apology from woman with rose

APOLOGY UNACCEPTABLE

Ila Gartin

Hey. Welcome back. We felt we owed you an apology. Sorry for being away so long. Sorry for leaving you hanging during a pandemic and social unrest when you most likely needed tools for coping more than ever. We’ve been dealing with our own personal stuff and we are so sorry we haven’t been here for you.

While all of that is true, during our own time of self-discovery and exploration we have come to realize that apology is overrated and frankly, quite selfish. Read that first paragraph again. Notice how an apology makes all of the things about us; about our own difficulties; about our own excuses. It’s not about us. (And it’s not about you when the roles are reversed.)

Do you find yourself over-apologizing? Maybe you don’t even realize you’re doing it. Have you even noticed?

“Oh, I’m sorry, I’m in your way,” when someone passes you in a crowded hallway. “I’m sorry I’m so late,” when traffic was unpredictable and you did your best to be there on time. “I’m sorry I flew off the handle (for the millionth time) and reacted that way,” when someone tells you something you don’t want to hear. “I am so sorry for crying on your shoulder all the time and being a mess with my emotions,” when you tell your best friend everything you’re working through in 2020. “I’m sorry I haven’t been here for you,” when you haven’t posted on your blog in months.

You do NOT have to apologize for being you, for being in your process, for traveling your own journey, for something that isn’t your fault…and neither do we. We, as humans (and especially as women), are taught to apologize frequently, often for things that are not our fault or have no fault to blame. You do not have to apologize for not meeting someone else’s expectations. 

When we apologize, we accept and internalize full responsibility for a situation. But during circumstances when there is no fault or the situation is NOT your fault, you should NOT be apologizing. So…what do we do? Say nothing? Ignore the situation altogether? 

Apology and ignorance both negatively impact any other people involved in the situation. Apology only makes the entire focus on yourself and your excuses. It SEEMS empathetic when it automatically comes out, but it places the spotlight directly on you. Ignoring the other people in the situation only leaves them to believe you don’t care about them and comes off as rude. To avoid these both, we suggest turning to gratitude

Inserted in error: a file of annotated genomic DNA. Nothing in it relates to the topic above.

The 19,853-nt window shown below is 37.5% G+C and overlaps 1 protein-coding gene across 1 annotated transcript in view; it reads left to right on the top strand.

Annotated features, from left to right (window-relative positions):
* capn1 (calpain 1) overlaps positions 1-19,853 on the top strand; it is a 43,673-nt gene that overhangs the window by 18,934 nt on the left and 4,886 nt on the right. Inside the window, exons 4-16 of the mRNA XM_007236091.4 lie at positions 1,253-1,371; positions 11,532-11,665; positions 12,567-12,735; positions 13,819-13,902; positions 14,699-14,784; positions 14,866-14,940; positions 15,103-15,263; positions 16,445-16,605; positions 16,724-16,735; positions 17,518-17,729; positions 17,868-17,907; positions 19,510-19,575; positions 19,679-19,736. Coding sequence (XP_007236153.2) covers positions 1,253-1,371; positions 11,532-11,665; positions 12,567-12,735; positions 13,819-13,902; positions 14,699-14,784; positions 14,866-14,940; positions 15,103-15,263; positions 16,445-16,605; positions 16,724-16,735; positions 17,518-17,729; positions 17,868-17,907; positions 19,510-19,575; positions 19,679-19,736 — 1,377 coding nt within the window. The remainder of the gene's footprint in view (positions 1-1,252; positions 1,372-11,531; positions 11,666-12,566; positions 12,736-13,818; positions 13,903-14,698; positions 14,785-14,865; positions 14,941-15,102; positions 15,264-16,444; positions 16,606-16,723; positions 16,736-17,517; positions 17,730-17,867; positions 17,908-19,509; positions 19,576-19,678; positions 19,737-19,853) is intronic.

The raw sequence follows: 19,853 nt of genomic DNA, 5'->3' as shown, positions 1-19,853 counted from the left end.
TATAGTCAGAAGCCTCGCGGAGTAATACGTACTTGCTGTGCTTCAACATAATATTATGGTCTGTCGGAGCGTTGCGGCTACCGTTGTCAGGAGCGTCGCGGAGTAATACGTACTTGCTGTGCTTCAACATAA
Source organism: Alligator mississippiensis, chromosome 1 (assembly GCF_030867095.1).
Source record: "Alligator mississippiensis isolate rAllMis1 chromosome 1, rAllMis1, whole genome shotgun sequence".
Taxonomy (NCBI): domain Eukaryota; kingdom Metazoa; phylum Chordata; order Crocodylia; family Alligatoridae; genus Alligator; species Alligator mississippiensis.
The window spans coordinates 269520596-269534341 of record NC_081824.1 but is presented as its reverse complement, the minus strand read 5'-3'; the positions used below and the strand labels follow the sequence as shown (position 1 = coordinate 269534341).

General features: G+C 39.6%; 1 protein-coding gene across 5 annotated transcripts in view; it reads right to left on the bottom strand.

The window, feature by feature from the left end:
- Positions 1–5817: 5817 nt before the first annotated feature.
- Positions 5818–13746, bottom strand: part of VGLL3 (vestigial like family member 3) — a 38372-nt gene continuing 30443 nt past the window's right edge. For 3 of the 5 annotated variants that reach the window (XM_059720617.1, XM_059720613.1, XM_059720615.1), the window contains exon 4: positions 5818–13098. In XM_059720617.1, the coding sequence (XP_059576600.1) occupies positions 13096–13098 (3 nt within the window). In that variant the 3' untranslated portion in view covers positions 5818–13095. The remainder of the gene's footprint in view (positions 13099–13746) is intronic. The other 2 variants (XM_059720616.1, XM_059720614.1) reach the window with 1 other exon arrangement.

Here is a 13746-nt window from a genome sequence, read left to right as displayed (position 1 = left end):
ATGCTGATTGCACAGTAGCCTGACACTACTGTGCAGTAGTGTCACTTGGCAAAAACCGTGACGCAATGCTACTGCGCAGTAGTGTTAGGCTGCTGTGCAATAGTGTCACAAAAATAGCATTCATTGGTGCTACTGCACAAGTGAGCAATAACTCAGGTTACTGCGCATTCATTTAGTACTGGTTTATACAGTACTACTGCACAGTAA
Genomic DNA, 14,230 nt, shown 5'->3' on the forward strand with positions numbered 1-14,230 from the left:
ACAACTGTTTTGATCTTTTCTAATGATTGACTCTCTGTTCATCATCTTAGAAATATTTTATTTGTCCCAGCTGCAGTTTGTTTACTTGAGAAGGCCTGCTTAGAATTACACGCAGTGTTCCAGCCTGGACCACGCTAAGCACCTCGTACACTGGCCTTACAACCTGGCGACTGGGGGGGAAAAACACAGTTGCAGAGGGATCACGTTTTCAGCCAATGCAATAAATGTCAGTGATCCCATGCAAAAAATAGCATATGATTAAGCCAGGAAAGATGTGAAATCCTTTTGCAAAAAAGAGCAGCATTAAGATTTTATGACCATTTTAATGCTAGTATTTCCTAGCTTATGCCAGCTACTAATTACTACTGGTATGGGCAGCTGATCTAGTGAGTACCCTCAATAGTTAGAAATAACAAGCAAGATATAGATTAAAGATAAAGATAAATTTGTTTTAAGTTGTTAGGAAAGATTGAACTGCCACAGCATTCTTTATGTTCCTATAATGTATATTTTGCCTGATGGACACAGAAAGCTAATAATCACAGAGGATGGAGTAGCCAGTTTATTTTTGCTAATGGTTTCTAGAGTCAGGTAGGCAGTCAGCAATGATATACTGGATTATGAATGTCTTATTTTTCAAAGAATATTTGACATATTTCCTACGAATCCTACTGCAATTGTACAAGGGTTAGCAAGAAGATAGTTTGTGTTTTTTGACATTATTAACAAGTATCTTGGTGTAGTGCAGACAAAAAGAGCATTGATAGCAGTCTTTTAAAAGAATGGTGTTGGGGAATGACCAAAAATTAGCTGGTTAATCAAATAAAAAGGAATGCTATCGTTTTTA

Instead of constantly apologizing for anything and everything, try thanking someone for their sacrifice, commitment, or comfort they’ve provided you. By sincerely expressing your gratitude, you don’t subconsciously gather your guilt and use it against yourself later when you think of all the things you could have done better today. You give the other person credit and recognition for their kindness, which has the potential to brighten their day.

For example:

“I’m sorry I’m in your way.” What? Are you apologizing for your mere existence?? That person is not the ruler of the hallway and you’ve done nothing wrong by sharing the same space (while wearing a mask). Instead, try saying a simple “Thank you.” Or, “Thanks so much for waiting while I pass.” You aren’t taking responsibility for anything that isn’t there and you’re not focusing on yourself, which leaves the other person to feel good about doing something kind for a stranger.

Instead of “I’m so sorry I’m late,” and launching into all the excuses (as well as focusing only on yourself), try something like “Thank you so much for waiting!” This recognizes the other person’s patience and steadfastness. By mentioning this positive quality in the other person, you help them become aware of the good qualities in themselves. 

“I’m sorry I overreacted to your news.” Ugh, this is a tough one, right? It’s always embarrassing. Emotional dysregulation (or constantly overreacting) is common and it’s embarrassing to have to apologize for it time and again. Instead, you could thank them. How about, “Thank you for standing by me and supporting me, even as I’m working to regulate my emotions. It’s a process and I’m aware of it, becoming more mindful of it, and working to change it.” This shows you ARE taking responsibility for your part in the situation while recognizing the other person’s sacrifices and commitment during your process. 

While “I’m sorry for crying on your shoulder all the time” seems nice, you’re really just making it all about you (again). Friend, this person would not continually listen, support, and comfort you if they didn’t care for you and want to! If they are actually annoyed by it, that’s on them! Don’t apologize. You do the same in return during their season of difficulty, right? Try this: “Thank you for always being here for me. You’re a great listener and I appreciate you so much.” I think you get the point by now.

So, while we did feel guilty for not posting for so long, we also recognize we’ve been on our own journeys during this hell of a year called 2020. Thanks for sticking around and reading our stuff, even when we haven’t posted for so long. Thanks for seeking us out, asking if we have anything new coming soon, and supporting us with your kind words. We appreciate you and look forward to continuing our journeys, side by side. Much love.

  • What have you been apologizing for that you now realize you shouldn’t?
  • To what other situations in your life can you apply these examples?
  • Do you have a certain person/people to whom you apologize most? If so, why is that?
  • After some practice, how does it feel to replace your apology with gratitude?

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